In the wake of the recent mass shooting tragedies in Texas and Ohio, the Democrats running for president have ramped up their criticism of U.S. President Donald Trump and what they say is his divisive rhetoric.
Speaking in Iowa Thursday, Massachusetts Senator Elizabeth Warren became the latest Democratic contender to go after the president.
“He has given aid and comfort to white supremacists,” Warren told The New York Times during a campaign visit to western Iowa. “He has done everything he can to stir up racial conflict and hatred in this country.”
The day before in Burlington, Iowa, former Vice President Joe Biden lashed out at Trump and accused him of fanning the flames of white supremacy.
“Trump readily, eagerly, attacks Islamic terrorism but can barely bring himself to use the words ‘white supremacy,’” Biden told supporters. “And even when he says it, he does not appear to believe it. He seems more concerned about losing their votes than beating back this hateful ideology.”
Campaigning in California earlier in the week, Vermont Senator Bernie Sanders also criticized the president for rhetoric that Sanders said has divided the country.
“He is somebody who is a racist, who is a sexist, who is a xenophobe, whose anti-immigrant rhetoric, I believe, creates a climate in which violence can take place.”
California Senator Kamala Harris told reporters in Las Vegas that the president has often chosen words “that have been about selling hate and division among us.”
Gun control focus
The mass shootings in El Paso and Dayton have unleashed new demands for action on gun control from Democratic White House contenders as well as several members of Congress.
In South Carolina, Democratic presidential contender and New Jersey Senator Cory Booker issued a fresh call for banning assault weapons.
“We must act to prevent people who should not have guns from getting them,” Booker told a crowd at the Emanuel African Methodist Episcopal Church in Charleston, South Carolina. It is the same church where a white supremacist gunman killed nine black parishioners in 2015.
The intensifying accusations that the president is fomenting racist and white supremacist views came at the same time that President Trump sought to console victims during a visit to El Paso and Ohio on Wednesday.
As he left the White House, Trump pushed back at his Democratic rivals.
“So my critics are political people. They are trying to make points. In many cases, they are running for president and are very low in the polls.”
The president’s visits drew protesters in both cities, prompting a defense of his approach by presidential counselor Kellyanne Conway.
“He is speaking to the nation about all of this and trying to unify and heal, taking concrete steps. And his political opponents are talking about him,” she said.
Some analysts noted that the president’s long record of divisive and provocative comments appear to be coming back to haunt him.
“Trump’s rhetoric has contributed to the problem,” said Darrell West, vice president of government studies at the Brookings Institution in Washington. “The country is very divided, certainly along issues of race and immigration, and when he makes all the complaints that he does about immigrants, there are people who are going out and acting on it.”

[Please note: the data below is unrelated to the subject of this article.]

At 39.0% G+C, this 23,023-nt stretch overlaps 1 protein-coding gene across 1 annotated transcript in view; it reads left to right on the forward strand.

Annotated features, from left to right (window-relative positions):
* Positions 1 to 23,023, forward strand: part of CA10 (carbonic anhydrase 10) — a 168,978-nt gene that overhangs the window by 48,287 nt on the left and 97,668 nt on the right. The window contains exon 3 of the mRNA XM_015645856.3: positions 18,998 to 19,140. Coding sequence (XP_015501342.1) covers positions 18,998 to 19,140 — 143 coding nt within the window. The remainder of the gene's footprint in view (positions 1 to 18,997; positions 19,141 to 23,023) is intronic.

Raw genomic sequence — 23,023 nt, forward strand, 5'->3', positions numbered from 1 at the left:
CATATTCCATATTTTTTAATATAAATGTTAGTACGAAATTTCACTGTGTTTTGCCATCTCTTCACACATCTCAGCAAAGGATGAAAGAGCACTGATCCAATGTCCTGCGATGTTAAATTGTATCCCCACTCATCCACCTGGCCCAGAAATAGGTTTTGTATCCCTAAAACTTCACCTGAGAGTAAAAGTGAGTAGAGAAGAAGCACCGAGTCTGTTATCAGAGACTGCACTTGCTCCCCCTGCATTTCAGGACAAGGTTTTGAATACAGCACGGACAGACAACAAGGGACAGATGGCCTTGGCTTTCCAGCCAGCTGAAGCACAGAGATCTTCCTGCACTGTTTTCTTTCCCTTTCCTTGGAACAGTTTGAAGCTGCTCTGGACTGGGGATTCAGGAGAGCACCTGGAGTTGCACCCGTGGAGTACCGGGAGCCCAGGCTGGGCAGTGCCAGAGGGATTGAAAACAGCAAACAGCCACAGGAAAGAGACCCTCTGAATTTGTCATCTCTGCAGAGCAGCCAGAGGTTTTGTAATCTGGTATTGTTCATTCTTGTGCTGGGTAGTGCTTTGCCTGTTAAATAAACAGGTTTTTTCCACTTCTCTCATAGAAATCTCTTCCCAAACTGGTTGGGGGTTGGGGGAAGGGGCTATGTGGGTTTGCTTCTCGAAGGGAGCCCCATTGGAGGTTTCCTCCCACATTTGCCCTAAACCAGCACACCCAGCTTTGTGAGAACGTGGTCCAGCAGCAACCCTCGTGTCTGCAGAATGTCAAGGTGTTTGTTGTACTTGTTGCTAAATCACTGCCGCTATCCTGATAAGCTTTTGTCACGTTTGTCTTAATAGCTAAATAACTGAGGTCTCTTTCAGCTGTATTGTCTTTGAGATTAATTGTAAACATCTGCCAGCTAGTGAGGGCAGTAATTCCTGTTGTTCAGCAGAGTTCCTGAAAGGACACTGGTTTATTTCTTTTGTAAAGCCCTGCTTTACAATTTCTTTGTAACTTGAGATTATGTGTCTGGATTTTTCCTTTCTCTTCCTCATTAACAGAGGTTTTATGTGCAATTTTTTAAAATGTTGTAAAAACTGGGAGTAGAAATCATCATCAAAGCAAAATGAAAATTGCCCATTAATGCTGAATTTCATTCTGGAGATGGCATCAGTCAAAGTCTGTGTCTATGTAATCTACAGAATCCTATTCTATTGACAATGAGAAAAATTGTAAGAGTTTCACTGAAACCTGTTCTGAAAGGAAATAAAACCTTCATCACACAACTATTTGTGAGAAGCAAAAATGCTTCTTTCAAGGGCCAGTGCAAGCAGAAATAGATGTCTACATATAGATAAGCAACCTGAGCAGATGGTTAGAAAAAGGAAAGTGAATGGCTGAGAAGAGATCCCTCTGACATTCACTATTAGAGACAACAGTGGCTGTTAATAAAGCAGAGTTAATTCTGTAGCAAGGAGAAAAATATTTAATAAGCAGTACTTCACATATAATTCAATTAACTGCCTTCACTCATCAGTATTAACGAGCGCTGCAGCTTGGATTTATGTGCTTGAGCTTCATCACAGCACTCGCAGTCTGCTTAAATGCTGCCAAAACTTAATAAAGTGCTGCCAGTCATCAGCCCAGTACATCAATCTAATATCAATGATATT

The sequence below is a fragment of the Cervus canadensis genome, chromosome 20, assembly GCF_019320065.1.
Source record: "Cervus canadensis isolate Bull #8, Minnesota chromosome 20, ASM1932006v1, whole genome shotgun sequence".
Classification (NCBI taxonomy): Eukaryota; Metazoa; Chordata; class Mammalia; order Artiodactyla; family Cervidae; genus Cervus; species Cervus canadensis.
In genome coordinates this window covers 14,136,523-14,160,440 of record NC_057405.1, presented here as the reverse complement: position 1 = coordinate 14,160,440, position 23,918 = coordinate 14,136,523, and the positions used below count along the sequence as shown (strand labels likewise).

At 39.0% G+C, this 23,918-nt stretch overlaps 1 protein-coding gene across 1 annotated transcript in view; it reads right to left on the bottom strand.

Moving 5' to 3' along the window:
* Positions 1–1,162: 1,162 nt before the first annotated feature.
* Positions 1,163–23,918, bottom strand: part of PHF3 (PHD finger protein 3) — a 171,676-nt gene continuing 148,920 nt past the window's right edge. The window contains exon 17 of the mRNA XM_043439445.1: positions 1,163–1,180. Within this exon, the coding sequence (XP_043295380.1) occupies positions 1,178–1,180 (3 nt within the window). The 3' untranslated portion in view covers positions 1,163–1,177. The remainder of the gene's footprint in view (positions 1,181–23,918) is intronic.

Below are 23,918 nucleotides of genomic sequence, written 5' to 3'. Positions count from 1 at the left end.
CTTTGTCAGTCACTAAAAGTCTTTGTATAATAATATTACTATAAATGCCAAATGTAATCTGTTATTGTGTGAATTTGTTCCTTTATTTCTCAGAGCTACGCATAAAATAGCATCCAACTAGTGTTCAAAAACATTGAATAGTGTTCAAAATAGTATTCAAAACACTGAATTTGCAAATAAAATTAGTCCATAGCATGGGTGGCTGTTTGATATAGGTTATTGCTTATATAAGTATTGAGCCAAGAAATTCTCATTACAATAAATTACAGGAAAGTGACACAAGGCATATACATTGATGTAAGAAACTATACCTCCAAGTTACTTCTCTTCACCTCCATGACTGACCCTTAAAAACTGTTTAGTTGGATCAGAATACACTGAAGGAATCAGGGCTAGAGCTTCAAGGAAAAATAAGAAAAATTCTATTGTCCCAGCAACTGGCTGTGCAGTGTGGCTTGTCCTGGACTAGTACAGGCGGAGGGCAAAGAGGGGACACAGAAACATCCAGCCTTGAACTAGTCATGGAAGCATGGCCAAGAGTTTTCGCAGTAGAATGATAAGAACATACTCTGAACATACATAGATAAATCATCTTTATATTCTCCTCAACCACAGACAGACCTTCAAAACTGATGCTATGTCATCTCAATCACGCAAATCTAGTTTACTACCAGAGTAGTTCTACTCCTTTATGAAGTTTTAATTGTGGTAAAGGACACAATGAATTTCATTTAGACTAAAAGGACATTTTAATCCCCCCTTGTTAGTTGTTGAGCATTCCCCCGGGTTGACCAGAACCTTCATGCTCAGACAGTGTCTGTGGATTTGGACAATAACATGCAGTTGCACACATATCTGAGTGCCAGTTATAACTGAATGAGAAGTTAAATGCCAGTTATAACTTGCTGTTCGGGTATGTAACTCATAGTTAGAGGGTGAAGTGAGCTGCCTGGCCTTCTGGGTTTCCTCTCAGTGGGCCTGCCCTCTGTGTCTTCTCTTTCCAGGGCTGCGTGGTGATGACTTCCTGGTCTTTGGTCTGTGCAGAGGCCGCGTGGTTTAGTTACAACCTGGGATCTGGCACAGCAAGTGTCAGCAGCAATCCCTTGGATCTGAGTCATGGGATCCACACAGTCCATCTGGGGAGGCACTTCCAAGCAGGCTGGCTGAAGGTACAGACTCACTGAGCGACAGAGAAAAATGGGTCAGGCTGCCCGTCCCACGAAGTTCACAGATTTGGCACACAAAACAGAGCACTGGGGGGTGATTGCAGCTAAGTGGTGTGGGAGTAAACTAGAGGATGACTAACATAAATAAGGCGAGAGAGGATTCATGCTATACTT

All about Trump
The controversy over Trump’s rhetoric and its impact reinforced the notion that he continues to be a driving force in the Democratic presidential primary race.
The latest Quinnipiac University poll found Biden leading the Democratic field with 32% support, followed by Warren at 21%, Sanders at 14% and Harris at 7%.
Warren has been surging after two rounds of Democratic debates, the latest of which took place last month. But Biden retained his lead in large part because many Democrats see him as the strongest candidate to take on Trump next year.
In the Quinnipiac poll, 49% of Democrats said Biden had the best chance of beating Trump, while 12% said Sanders, 9% picked Warren and 6% chose Harris.
A new Monmouth University poll Thursday found Biden leading in the key early voting state of Iowa with Warren surging into second place. Biden leads in the Iowa poll with 28% followed by Warren with 19, Harris at 11, Sanders at 9 and South Bend, Indiana, Mayor Pete Buttigieg with 8%. Four months ago in the same Iowa poll, Warren had 7% support while Sanders was at 16%.
The Iowa caucuses will officially launch the primary voting season in February.
Biden has made defeating Trump his central focus. But Sanders and Warren argue it is more important to bring sweeping change to the economy and government in order to achieve lasting reform.
So while Trump remains a central issue in the campaign, some contenders want to focus on their policy agenda instead, according to political analyst Vanessa Beasley of Vanderbilt University.
“I think what is striking about this year is that the ‘elephant in the room’ truly is President Trump,” she said. “So to the extent that some of them want to talk about President Trump a lot and some of them don’t want to talk about him at all, that is what makes this year a little bit different.”
The next major test in the Democratic primary race comes in mid-September when those contenders who qualify will gather in Houston, Texas, for a third debate.
So far, nine Democrats have qualified including Biden, Warren, Sanders, Harris, Buttigieg, Booker, Minnesota Senator Amy Klobuchar, former Texas congressman Beto O’Rourke and entrepreneur Andrew Yang.